Neighbours of Toa Payoh hoarder complain that his junk reeks

Neighbours of Toa Payoh hoarder complain that his junk reeks
Hoarder unit at Toa Payoh.

When she bought her Toa Payoh three-room flat, which is near a bus stop, hawker centre and park, she thought she had found her dream home.

Now, she regrets moving in because her neighbour is a hoarder.

The woman, who wanted to be known as Mrs Chen, 50, told The New Paper: "If I knew I would be living next to a hoarder, I wouldn't have moved here."

Mrs Chen, who moved to Block 59, Toa Payoh Lorong 5 in 2013, is an immediate neighbour of the hoarder, whom she described as "fierce".

"We're all afraid of him as he shouts at us when we try to talk to him about his hoarding.

"I even offered to help him clean up but he refused."

Another neighbour, who wanted to be known only as Miss Tan, told TNP: "When you try to look into his home, he gives you a hostile stare."

Miss Tan recently e-mailed TNP after reading about action taken against other hoarders.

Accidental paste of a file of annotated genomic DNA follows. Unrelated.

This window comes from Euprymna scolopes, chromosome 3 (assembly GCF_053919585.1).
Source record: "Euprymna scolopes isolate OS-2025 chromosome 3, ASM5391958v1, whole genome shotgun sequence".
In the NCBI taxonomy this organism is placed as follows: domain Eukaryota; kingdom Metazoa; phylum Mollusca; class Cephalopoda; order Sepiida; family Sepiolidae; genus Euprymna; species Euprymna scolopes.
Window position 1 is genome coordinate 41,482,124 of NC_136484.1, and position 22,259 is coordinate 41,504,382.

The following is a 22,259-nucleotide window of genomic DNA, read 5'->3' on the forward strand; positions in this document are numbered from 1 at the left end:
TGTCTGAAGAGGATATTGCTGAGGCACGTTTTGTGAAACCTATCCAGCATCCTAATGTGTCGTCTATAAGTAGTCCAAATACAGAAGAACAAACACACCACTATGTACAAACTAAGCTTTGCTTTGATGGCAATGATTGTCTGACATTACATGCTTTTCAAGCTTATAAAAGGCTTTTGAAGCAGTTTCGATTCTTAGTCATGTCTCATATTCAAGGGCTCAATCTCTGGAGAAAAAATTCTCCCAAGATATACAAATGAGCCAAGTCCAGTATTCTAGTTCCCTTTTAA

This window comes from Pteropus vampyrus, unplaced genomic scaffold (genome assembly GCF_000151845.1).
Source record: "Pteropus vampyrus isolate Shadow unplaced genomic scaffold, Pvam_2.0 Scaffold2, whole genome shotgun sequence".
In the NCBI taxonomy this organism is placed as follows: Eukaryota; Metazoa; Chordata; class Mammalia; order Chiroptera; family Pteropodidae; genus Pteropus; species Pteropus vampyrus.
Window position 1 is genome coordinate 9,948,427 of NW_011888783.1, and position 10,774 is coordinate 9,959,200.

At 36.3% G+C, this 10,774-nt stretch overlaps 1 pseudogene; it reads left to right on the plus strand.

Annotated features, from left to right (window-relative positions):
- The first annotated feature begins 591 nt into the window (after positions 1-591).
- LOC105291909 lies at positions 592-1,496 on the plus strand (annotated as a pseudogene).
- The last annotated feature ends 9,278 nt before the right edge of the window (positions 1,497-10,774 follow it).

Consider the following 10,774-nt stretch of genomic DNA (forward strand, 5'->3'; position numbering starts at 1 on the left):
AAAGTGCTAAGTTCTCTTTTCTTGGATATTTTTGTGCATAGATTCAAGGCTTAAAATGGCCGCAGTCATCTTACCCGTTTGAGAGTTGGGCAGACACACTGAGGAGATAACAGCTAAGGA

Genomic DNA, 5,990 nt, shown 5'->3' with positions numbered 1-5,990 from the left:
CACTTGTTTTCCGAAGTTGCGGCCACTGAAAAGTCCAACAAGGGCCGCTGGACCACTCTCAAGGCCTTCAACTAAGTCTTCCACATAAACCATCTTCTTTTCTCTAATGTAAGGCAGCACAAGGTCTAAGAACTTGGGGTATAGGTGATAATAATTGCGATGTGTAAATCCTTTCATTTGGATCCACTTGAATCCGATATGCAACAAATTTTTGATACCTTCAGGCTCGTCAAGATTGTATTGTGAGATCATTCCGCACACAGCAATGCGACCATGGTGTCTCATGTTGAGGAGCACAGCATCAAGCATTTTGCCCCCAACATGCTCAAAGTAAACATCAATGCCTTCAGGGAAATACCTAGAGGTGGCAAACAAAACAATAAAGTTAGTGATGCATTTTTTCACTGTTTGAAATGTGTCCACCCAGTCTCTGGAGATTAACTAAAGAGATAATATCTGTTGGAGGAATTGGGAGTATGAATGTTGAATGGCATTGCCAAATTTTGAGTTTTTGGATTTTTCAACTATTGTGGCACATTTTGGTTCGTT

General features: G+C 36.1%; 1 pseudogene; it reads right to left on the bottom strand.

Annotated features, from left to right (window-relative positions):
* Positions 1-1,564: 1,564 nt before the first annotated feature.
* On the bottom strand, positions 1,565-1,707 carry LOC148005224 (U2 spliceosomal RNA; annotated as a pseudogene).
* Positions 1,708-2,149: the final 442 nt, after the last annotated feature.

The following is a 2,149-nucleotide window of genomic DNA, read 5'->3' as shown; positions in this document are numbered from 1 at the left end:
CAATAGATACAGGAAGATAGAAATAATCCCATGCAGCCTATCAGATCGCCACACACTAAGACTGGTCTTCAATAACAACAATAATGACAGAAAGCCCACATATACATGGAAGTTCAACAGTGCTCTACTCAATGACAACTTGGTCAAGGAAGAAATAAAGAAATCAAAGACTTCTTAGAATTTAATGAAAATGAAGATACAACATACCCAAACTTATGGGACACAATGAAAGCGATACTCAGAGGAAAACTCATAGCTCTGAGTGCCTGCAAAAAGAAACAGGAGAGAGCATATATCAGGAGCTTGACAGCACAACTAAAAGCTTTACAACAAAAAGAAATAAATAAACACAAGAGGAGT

She has been living since 1968 in her Toa Payoh home, which is opposite the hoarder's block, and has seen him accumulating things for about 10 years.


When TNP visited his first-storey flat on Monday evening, the hoarder, who declined to be named, did not let the team into his flat.

Speaking to TNP at the door, the hoarder, 71, who spoke in Mandarin, said he lives alone and is unemployed.

"I can't work any more so I just go around picking up things to sell. If I find something usable, I bring it home so that I don't have to spend any money."

Piles of plastic bags stacked on top of one another were spotted in the living room.

"I sleep in the living room because there's no more space in the bedroom," the hoarder said.

"Of course, it's uncomfortable living like this, but what can I do? I'm poor."

Outside the flat, the corridor was cluttered with bottles, chairs and plastic bags with flies circling around them, while trolleys and metal frames lay behind the flat's back door.

The windows were also covered with styrofoam boards to prevent people from looking in.

When asked about the clutter along the corridor, the hoarder got defensive and said: "If people can put bikes outside their home, why can't I put my stuff here?"

The clutter used to be so bad that Mrs Chen once took matters into her own hands.

"I secretly threw his stuff away but when he found out, he threw away my clothes hangers," she claimed.

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